A Strategic Plan for Praxis Fundraiser

Join our 6/3 pancake + BBQ fundraiser for Jocelyn Borrayo Baltazar, UCLA MURP ‘23! As her master’s capstone client project, Jocelyn prepared “A Strategic Plan for Praxis” for our nonprofit Florence-Firestone Community Organization. 𝘼𝙡𝙡 𝙥𝙧𝙤𝙘𝙚𝙚𝙙𝙨 𝙧𝙖𝙞𝙨𝙚𝙙 𝙜𝙤 𝙩𝙤 𝙅𝙤𝙘𝙚𝙡𝙮𝙣’𝙨 𝙨𝙩𝙞𝙥𝙚𝙣𝙙!

Everyone is invited! Thank you❣️

In community,
Jonathan Pacheco Bell, MAUP+MLIS
Vice President
Florence-Firestone Community Organization (501c3)
6940 Compton Avenue, Los Angeles 90001

Creating Equitable Public Spaces Through Embedded Planning

Last month I returned to UCLA Luskin School of Public Affairs to deliver my annual talk, “Creating Equitable Public Spaces Through Embedded Planning.”

This new version of the talk traces my trajectory in planning that has always included having feet on the street. With my background as a high school 90s graffiti writer as the jumping off point, the story follows my path after UCLA Urban Planning: creating #EmbeddedPlanning praxis in Florence-Firestone as an LA County Planner, advancing park equity at the Los Angeles Neighborhood Land Trust, returning to South Central LA to help launch the Florence-Firestone Community Organization (501c3), continuing my 20+ years of critiquing #HostileArchitecture, and now educating emerging critical planners at Cal Poly Pomona Department of Urban and Regional Planning.

My talk concludes with this message: Critical practice is possible. Move with intention to do it as a planner. How?

1/ Develop your own praxis
2/ Embed yourself in communities
3/ Reclaim public space

South Central YLEAD

Infographic by South Central YLEAD at CDTech

This week I joined Youth Leaders Empowered Active & Diverse (YLEAD) at CDTech for a conversation on urban planning and gentrification in South Central LA. I shared my story of working on the ground supporting the community with tools and knowledge to preserve South Central history. We shed light on the importance of urban planning for a South Central future without displacement.

Reflections of the LA Uprising 30 Years Later

Still image from “Reflections of the LA Uprising” 30 Years Later

The 1992 Los Angeles Uprising began thirty years ago today — April 29, 1992.

I was interviewed for “Reflections of the LA Uprising” 30 years later. This is a collaboration by JOVRNALISM, USC Annenberg, KCET, and LA Times.

I shared how the unrest led me on a path toward urban planning in/for South Central LA. And I testified this path would inspire me to create Embedded Planning as an LA County planner on the ground in Florence-Firestone.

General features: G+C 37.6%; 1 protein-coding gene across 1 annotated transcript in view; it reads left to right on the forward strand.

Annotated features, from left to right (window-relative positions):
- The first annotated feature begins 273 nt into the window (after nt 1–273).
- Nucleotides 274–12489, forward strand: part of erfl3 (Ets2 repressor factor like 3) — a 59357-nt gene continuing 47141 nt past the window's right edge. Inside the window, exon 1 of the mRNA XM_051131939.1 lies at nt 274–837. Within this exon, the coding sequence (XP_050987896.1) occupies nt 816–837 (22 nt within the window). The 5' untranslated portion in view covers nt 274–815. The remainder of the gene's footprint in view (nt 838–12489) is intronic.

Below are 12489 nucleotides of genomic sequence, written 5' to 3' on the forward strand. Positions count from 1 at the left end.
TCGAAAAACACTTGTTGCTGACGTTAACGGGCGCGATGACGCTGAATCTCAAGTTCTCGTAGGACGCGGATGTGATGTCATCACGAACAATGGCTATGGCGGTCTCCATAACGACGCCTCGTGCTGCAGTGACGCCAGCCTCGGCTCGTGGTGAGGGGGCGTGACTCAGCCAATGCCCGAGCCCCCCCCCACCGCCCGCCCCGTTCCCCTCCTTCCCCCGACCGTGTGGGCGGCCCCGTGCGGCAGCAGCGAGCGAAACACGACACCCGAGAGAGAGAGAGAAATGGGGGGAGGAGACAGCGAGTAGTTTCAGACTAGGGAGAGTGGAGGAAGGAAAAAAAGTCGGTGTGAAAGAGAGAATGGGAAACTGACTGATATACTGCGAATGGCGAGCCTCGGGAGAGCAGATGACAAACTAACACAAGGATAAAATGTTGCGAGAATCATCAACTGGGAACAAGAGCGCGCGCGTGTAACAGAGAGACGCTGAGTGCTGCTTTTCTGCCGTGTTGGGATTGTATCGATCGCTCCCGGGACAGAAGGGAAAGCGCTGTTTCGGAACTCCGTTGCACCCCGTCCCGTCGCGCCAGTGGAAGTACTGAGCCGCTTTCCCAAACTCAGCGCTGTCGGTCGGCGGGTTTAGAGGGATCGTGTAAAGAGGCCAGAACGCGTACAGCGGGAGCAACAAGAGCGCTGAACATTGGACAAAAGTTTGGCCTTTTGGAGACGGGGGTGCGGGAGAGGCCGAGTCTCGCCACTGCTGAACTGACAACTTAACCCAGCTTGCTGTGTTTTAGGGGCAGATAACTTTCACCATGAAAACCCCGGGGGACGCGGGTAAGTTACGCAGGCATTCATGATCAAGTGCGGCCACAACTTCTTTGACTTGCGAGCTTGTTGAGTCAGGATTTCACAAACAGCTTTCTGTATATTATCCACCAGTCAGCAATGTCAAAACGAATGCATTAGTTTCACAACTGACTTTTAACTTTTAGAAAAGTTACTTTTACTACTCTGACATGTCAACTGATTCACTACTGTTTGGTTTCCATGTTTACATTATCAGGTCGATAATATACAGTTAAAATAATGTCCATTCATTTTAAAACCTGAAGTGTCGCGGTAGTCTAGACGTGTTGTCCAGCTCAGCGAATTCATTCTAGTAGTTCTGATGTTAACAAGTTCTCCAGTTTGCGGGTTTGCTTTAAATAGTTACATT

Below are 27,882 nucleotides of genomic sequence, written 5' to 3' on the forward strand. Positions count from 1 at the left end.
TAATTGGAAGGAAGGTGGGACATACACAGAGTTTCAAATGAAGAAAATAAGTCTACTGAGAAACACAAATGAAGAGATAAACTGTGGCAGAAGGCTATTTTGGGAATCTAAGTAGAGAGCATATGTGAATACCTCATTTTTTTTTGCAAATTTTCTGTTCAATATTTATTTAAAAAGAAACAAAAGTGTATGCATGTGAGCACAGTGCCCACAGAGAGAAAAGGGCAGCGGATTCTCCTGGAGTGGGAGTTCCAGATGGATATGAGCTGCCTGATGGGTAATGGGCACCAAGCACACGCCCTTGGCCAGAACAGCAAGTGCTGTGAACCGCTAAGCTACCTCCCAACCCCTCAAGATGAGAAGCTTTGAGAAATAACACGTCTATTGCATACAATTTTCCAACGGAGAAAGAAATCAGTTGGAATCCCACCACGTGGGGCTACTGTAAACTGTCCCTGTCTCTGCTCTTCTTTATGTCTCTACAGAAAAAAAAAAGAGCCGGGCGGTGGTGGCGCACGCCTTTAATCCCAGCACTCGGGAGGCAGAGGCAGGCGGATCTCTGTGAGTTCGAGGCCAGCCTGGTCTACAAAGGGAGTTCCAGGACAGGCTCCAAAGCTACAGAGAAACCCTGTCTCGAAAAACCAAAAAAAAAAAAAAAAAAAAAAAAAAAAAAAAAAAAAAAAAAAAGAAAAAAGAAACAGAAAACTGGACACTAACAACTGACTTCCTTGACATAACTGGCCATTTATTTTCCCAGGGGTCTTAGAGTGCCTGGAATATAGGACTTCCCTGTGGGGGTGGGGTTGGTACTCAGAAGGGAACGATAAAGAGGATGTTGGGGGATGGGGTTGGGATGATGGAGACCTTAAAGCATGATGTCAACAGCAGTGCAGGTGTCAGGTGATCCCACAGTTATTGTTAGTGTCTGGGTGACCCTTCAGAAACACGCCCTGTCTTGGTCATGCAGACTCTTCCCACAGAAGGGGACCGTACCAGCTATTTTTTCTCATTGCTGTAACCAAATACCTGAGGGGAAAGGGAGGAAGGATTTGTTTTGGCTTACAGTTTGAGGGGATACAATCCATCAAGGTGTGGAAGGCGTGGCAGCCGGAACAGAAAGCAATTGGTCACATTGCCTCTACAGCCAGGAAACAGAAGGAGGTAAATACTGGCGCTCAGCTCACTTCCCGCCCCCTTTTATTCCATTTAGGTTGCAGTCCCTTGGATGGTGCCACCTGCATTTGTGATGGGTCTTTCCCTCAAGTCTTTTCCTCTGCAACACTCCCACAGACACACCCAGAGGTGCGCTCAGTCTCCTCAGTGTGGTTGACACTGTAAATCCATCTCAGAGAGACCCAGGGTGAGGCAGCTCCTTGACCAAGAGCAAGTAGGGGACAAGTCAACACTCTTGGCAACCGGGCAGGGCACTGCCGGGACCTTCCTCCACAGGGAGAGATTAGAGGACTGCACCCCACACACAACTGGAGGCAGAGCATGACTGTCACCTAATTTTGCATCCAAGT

Rightfully, this interview was done at the landmark Roosevelt Park pedestrian bridge over the Blue Line.

Many community voices are part of this project. Check out the immersive video “Echoes of the Uprising” where we share our memories and oral histories.

Three decades later, we still have work to do.

Echoes of the Uprising

Podcast: Embedded Planning in the Plains of Id

Excerpt of South Central LA Thick Map for “Flatlands: We Cannot Pod From Our Desks”

In November 2020, I was interviewed by grad students from the UCLA Urban Humanities Initiative. Their research methods seminar examined LA urban theory + praxis through the lens of Reyner Banham’s Los Angeles: The Architecture of Four Ecologies (1971).

I spoke at length about @EmbeddedPlanning praxis, west coast hip hop origins, and South Central LA.

The group distilled our conversation into a dope podcast called, “Flatlands: We Cannot Pod From Our Desks.”

Listen to my podcast interview and view the companion Thick Map of South Central LA — portion of it is this post’s image. Check out all project podcasts and infographics.

Thank you to Samantha Solis, Miranda Hirujo-Rincon, Carrie Gammell, and Celia Sanchez Zelaya.

South Central Los Angeles: Embrace, don’t erase, local history

south-central-los-angeles-slauson-at-hooper
Graffiti writers at Slauson and Hooper Aves remind us that this geography is still called South Central Los Angeles. Photo by Jonathan P. Bell, @c1typlann3r

By: Jonathan P. Bell, @c1typlann3r

Remember that this geography is still, and will always be, South Central Los Angeles. The “South LA” rebranding was City of LA’s attempt at revisionist history after the 1992 Uprising (much like the City’s embarrassing 2014 “SOLA” proposal that’s thankfully fizzled).

Invest in place erasure and hope the world forgets: that went nowhere. Stakeholders young and older still call it South Central LA. History matters.

And, for the record, none of the City’s revisionism ever applied in the unincorporated communities: Florence-Firestone, Willowbrook, East Rancho Dominguez, West Rancho Dominguez, West Athens, and Lennox.

💛✊🏽 [Location: Slauson Av @ Hooper Av]

#SouthCentral #LosAngeles #OccasionalCritique #InstaEssay #MicroEssay

https://www.instagram.com/p/BNZ1EhbhQi-/